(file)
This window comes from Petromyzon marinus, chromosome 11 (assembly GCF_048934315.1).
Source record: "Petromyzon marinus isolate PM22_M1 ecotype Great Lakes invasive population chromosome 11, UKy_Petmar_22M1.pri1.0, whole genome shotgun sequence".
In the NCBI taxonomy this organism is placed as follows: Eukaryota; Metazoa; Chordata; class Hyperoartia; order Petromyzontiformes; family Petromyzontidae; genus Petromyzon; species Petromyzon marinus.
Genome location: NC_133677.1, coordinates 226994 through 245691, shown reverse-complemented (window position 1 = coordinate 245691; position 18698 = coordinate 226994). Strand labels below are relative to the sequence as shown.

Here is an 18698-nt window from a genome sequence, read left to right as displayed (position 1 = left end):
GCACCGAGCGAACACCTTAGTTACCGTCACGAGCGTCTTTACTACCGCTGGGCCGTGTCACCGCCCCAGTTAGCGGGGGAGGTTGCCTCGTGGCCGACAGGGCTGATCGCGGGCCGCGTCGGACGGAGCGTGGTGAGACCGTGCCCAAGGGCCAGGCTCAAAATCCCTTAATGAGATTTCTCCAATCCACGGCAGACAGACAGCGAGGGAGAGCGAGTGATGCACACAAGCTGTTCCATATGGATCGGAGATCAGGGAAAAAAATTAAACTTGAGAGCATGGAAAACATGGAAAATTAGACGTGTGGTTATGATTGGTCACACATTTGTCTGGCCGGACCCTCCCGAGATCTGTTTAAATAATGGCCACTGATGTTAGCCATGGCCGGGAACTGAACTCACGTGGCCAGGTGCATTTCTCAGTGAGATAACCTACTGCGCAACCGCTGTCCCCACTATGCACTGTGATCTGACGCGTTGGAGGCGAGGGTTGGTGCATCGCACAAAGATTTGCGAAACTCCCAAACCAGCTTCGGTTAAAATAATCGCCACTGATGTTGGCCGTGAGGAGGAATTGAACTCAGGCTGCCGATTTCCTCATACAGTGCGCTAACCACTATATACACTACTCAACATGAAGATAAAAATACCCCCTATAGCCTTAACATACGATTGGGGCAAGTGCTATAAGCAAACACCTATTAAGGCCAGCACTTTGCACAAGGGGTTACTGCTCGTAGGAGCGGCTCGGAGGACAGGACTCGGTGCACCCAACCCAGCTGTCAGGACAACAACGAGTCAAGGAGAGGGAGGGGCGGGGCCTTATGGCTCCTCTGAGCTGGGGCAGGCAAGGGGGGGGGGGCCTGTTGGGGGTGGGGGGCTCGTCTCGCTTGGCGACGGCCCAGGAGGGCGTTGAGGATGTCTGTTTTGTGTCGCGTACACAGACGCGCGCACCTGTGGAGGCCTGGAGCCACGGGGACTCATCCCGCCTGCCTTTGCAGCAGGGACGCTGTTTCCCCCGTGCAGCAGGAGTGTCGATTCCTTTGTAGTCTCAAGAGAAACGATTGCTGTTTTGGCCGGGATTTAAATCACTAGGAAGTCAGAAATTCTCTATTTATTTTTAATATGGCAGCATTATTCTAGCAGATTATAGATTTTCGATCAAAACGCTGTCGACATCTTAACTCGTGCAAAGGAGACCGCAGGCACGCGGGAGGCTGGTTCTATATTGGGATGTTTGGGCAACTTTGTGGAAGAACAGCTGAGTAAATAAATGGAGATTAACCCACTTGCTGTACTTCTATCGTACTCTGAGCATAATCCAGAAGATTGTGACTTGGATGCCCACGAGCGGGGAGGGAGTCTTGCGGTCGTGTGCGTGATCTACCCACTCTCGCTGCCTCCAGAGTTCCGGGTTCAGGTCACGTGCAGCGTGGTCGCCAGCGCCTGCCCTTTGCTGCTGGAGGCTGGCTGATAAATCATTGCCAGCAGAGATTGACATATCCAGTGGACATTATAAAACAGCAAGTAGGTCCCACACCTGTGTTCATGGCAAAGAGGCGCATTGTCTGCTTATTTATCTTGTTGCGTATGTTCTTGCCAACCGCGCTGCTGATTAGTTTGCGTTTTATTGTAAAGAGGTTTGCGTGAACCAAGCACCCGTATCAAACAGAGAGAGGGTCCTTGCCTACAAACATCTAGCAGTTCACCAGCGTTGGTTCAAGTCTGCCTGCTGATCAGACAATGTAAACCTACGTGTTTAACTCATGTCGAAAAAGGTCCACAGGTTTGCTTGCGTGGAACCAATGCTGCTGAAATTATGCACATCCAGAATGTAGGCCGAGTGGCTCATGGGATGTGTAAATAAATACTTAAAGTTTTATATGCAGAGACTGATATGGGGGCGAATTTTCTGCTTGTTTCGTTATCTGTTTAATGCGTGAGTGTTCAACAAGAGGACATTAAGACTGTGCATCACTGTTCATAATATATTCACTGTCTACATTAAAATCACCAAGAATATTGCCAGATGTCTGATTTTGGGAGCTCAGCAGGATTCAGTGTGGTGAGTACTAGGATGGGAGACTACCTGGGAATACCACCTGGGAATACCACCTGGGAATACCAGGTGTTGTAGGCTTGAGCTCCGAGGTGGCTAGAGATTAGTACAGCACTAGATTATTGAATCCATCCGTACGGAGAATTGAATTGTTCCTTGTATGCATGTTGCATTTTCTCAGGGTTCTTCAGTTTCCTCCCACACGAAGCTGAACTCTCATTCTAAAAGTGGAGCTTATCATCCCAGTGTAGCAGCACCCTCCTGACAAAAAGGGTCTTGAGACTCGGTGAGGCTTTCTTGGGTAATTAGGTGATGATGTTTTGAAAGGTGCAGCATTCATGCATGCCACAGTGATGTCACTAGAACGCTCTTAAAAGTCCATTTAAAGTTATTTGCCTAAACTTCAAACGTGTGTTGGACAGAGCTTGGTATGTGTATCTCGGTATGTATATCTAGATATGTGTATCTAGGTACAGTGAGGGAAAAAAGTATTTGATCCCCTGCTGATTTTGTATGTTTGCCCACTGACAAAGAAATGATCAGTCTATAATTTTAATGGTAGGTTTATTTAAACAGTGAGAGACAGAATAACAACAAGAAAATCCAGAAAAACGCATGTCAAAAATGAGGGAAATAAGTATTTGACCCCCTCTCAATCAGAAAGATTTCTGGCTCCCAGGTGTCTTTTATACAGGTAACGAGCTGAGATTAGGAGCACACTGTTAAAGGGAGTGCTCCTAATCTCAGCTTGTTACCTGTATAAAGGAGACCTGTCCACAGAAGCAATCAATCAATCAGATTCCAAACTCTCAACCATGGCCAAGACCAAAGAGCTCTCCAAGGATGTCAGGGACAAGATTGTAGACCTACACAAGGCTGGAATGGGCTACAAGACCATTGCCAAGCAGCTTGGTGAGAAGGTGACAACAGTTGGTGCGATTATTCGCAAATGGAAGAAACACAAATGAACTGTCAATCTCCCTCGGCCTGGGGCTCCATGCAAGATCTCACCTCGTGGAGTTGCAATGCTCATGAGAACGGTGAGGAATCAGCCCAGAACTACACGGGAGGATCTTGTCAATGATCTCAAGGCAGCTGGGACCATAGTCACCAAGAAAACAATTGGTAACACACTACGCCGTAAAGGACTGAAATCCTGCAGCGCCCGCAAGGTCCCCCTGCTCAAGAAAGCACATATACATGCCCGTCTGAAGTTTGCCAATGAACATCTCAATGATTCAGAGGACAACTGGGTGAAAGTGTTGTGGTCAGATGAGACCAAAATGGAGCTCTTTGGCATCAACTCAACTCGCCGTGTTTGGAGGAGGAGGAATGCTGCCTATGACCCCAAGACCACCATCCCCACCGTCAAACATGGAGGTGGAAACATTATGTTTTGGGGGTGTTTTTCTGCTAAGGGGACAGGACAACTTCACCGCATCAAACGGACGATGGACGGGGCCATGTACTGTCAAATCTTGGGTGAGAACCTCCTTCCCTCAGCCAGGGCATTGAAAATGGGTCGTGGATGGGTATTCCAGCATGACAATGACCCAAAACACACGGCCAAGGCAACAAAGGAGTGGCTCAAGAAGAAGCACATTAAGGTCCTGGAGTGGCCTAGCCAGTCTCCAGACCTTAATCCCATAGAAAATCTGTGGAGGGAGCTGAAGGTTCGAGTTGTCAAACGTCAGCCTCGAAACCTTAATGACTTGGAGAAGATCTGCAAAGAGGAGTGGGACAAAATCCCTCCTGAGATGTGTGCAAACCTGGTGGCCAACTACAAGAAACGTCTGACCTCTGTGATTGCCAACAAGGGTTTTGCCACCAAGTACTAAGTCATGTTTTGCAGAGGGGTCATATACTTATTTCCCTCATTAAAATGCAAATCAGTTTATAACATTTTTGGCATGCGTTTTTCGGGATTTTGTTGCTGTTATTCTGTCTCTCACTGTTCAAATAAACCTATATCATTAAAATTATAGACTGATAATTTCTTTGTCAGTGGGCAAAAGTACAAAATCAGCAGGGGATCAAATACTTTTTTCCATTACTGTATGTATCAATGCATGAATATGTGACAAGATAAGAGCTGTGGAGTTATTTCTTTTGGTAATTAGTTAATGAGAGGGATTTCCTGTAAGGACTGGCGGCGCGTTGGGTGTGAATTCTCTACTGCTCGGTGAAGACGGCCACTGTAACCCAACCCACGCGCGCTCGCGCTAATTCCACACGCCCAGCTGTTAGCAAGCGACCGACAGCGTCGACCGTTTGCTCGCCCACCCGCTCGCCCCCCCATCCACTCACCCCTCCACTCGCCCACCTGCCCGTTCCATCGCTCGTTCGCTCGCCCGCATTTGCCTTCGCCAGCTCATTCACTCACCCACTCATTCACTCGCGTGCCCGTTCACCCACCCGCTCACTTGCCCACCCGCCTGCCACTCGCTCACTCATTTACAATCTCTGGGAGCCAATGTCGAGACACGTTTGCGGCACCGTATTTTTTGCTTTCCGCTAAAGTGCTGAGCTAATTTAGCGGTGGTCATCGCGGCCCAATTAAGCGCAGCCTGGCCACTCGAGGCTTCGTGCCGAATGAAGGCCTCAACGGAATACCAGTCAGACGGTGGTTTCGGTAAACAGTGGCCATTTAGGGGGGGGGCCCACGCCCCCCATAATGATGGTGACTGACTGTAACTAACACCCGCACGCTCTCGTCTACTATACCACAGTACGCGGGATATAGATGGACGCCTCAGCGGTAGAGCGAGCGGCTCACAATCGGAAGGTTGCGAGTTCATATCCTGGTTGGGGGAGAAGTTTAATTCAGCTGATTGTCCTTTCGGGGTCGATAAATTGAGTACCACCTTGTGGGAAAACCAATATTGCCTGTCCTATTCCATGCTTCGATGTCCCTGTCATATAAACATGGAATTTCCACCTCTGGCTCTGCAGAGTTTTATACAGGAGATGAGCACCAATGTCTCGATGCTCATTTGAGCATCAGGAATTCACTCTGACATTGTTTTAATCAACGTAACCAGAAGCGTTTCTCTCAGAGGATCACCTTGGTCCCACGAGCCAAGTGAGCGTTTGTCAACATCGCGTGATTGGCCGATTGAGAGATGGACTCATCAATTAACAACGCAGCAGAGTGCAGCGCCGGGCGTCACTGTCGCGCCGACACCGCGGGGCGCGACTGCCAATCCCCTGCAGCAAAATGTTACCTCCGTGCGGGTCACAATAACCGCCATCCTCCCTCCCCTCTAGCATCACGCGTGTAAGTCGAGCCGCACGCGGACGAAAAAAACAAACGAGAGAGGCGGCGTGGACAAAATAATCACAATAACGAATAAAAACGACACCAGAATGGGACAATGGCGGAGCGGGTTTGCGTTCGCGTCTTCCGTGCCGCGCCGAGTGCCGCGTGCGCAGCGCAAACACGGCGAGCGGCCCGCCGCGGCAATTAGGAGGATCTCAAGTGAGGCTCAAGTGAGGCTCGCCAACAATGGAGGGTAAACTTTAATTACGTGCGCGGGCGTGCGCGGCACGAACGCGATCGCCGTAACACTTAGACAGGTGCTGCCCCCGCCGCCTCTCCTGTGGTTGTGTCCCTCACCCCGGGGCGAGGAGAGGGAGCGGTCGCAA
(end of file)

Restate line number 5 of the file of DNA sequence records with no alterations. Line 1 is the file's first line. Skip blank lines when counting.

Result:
Here is an 18698-nt window from a genome sequence, read left to right as displayed (position 1 = left end):